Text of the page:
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       Aly's House, p.11

           Leila Meacham
 
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  Also his feelings for Aly worried him. He shouldn’t be seeing her tonight, but he was one who always paid his debts, and he owed Aly Kingston. Last night he’d gone to bed full of shame after Willy’s disclosure about Benjy Carter. So old man Kingston had been responsible for Aly losing her job, had he? God, what a reprobate! He remembered the day she had explained about Sampson, and how he’d disbelieved her and told her he never wanted to see her again. He could still see the look on her face, though he hadn’t thought of it since. That had been unforgivably cruel of him. He had known of her slavish devotion to him since grade school. His mouth twisted wryly. Aly and her deals. How like her to make such an offer to Matt in the first place.

  She was a fine human being. There was no other way to describe her. He appreciated now how hard for her it had been growing up in her family. His mother had described Aly Kingston as an orphan of the saddest kind, the kind abandoned within the home. Aly’d been wonderful to Willy, and she’d loved and revered his parents. Those geraniums up at the cemetery—they were Aly’s doing.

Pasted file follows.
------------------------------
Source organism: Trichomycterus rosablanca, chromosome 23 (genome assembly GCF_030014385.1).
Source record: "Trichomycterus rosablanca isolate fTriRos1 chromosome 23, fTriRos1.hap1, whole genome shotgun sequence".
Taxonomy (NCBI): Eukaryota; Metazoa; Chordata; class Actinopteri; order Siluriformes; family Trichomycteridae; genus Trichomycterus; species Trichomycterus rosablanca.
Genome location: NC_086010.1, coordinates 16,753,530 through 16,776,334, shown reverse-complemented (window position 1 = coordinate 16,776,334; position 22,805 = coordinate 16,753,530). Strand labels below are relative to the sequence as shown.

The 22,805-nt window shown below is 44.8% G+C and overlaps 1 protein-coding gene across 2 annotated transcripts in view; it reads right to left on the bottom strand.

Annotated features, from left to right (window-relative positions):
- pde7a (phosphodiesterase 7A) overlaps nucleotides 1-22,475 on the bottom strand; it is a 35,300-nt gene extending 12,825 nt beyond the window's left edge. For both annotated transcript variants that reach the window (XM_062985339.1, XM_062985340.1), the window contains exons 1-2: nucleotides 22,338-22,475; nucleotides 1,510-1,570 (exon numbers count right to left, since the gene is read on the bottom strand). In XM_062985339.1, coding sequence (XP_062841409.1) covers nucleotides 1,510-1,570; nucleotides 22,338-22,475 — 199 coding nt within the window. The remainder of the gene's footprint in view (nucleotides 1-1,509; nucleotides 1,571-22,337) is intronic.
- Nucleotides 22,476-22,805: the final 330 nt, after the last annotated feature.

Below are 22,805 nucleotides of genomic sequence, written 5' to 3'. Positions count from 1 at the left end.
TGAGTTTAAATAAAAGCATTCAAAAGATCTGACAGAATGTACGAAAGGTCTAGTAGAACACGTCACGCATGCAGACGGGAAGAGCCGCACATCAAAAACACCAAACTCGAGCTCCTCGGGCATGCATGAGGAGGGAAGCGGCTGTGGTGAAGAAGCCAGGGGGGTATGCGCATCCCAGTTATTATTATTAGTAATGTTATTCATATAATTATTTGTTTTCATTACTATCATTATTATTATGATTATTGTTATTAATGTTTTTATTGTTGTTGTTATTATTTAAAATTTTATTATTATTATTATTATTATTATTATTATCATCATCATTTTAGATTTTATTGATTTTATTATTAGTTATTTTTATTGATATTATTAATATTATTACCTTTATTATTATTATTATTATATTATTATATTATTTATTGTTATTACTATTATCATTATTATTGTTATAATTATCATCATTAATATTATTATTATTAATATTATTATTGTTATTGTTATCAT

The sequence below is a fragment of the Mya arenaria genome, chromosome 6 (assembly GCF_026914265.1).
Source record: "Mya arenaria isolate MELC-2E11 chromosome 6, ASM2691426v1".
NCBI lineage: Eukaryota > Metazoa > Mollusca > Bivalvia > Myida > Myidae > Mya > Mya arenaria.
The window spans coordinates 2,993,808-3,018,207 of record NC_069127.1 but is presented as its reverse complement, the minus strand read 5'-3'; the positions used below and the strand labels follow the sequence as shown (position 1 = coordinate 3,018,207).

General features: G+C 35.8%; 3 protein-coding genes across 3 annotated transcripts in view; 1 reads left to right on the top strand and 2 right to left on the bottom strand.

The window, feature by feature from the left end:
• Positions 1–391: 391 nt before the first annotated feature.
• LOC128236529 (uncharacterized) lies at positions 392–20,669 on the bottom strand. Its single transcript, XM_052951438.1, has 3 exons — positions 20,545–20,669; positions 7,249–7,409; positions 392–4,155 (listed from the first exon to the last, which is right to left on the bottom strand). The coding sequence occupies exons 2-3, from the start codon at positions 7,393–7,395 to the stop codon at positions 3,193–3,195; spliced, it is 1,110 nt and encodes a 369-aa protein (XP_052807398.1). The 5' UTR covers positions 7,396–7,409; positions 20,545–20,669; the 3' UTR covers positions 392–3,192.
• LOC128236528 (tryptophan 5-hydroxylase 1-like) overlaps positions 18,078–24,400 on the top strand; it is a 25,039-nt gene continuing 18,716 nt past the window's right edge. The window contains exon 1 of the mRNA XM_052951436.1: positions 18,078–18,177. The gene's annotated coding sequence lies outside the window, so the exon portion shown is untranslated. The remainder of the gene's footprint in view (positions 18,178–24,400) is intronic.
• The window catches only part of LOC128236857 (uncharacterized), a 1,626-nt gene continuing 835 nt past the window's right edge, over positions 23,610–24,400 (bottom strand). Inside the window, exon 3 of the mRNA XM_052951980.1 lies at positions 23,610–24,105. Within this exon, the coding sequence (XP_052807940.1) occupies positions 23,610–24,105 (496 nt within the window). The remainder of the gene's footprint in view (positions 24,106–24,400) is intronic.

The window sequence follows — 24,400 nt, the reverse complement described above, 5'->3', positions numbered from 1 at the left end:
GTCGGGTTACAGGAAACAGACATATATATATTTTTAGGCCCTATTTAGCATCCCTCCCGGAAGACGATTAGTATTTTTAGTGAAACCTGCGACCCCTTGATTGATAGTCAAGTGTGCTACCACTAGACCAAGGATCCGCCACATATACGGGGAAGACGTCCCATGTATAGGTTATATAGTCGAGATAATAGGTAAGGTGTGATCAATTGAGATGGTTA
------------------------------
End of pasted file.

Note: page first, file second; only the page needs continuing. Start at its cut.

Still, it bothered him to think that now he owed her consideration. He wanted nothing or no one to interfere with the sweet, pure, unadulterated joy he expected to feel when he deposed Lorne Kingston, when he plucked away his son’s birthright as Kingston had done his. True, right or wrong, the man was Aly’s father; the son, her brother. It would be her family’s livelihood that he would be taking away, and for all their differences, Aly loved her father.

  But, he thought regretfully, that would just have to be Aly’s problem. He had no intention of allowing any consideration to deflect him from the one thing that provided meaning in his life. Following the thought, Aly’s house came into view.

  For an astounding moment Marshall thought that, here on this soil that had borne and bred him, something had snapped in his mind. By some cerebral quirk, he was transported back into time, far, far back—back before New York and Wharton and the foreclosure, back to the days of his boyhood, back to the house on Cedar Hill. His parents had finally managed a new coat of paint. The house gleamed a crisp yellow in the last rays of the sunset. White shutters and trim stood out fresh and bright. The roof had been repaired and the oval pane of glass in the front door replaced with a clear new one.